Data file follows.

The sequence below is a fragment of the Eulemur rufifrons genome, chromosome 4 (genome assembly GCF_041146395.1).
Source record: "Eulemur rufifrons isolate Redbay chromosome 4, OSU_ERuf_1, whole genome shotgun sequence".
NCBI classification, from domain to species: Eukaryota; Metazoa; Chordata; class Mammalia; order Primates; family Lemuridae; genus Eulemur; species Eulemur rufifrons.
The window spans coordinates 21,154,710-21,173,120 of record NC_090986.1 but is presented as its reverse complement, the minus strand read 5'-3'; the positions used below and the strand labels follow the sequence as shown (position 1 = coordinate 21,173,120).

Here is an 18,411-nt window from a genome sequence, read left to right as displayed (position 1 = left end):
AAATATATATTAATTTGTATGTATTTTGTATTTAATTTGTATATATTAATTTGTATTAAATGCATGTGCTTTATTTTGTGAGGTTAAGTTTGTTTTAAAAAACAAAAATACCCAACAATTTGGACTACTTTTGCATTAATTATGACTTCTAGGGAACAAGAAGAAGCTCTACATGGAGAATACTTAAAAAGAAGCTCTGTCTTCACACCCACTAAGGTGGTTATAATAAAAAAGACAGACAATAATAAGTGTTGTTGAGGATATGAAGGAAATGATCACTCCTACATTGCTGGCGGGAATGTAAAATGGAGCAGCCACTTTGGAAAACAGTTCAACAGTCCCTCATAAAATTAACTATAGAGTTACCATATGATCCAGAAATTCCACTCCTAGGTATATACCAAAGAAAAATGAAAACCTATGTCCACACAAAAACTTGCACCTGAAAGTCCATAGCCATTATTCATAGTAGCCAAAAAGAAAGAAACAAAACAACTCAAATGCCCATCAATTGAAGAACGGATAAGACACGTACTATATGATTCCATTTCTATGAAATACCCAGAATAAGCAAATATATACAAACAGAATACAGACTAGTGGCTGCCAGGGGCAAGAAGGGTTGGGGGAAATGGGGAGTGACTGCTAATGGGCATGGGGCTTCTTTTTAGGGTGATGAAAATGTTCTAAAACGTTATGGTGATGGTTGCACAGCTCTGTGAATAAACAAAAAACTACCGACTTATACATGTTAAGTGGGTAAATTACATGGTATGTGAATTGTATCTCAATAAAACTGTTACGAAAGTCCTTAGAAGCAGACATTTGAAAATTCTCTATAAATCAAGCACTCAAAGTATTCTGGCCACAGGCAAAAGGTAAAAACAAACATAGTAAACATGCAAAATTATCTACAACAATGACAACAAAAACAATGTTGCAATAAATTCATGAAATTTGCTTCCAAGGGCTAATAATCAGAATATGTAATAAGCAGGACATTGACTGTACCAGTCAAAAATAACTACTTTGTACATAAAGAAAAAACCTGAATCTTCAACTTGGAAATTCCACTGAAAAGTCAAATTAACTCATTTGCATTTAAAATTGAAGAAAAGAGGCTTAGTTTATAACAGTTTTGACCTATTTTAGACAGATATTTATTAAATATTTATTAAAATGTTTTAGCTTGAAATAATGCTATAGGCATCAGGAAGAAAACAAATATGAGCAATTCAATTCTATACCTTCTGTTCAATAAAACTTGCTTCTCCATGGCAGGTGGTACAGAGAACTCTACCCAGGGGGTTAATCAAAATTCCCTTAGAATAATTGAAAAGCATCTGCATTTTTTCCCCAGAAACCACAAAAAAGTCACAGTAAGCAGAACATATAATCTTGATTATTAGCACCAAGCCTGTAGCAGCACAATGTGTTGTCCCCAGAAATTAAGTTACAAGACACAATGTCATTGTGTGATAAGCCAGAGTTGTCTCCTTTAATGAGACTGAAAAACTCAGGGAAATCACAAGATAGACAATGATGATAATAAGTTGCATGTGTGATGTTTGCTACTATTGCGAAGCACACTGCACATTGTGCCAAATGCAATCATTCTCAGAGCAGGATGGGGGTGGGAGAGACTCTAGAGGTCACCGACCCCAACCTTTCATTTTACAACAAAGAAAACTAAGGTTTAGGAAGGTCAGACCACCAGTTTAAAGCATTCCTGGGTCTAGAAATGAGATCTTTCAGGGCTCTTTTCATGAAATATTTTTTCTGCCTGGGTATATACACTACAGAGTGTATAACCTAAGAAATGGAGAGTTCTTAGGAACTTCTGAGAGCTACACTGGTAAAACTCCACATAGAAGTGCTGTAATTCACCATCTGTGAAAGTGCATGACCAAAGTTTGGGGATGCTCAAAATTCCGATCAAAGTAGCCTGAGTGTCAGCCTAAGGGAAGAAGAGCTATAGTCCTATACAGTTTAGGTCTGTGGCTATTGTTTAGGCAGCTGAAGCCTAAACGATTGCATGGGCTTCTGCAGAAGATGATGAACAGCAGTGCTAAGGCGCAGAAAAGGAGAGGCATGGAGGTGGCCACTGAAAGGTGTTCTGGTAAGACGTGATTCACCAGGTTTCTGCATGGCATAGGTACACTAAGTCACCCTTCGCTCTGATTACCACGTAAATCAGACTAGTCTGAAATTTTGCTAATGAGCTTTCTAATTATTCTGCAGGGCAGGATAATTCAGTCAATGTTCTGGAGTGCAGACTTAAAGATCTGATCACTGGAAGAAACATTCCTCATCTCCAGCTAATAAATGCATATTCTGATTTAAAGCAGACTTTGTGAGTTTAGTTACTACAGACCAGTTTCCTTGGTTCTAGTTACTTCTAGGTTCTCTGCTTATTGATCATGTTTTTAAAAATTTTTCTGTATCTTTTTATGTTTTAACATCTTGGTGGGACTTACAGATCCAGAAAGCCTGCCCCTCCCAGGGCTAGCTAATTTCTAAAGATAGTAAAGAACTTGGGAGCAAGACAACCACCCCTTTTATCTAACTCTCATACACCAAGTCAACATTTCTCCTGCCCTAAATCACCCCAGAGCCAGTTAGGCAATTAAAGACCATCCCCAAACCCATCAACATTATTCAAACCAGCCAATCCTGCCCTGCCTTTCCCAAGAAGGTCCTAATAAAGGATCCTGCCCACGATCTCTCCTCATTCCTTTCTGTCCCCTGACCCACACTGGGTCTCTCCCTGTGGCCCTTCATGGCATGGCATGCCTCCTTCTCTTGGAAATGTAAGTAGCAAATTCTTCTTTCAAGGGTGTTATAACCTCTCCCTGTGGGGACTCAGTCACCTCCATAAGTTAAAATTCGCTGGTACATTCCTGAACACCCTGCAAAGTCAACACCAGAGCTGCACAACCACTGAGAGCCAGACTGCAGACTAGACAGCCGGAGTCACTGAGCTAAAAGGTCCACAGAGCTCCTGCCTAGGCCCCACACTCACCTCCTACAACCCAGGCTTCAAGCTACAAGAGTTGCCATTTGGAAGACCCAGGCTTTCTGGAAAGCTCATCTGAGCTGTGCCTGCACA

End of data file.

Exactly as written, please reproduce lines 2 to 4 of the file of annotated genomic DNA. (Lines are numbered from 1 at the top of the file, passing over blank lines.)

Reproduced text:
Source record: "Eulemur rufifrons isolate Redbay chromosome 4, OSU_ERuf_1, whole genome shotgun sequence".
NCBI classification, from domain to species: Eukaryota; Metazoa; Chordata; class Mammalia; order Primates; family Lemuridae; genus Eulemur; species Eulemur rufifrons.
The window spans coordinates 21,154,710-21,173,120 of record NC_090986.1 but is presented as its reverse complement, the minus strand read 5'-3'; the positions used below and the strand labels follow the sequence as shown (position 1 = coordinate 21,173,120).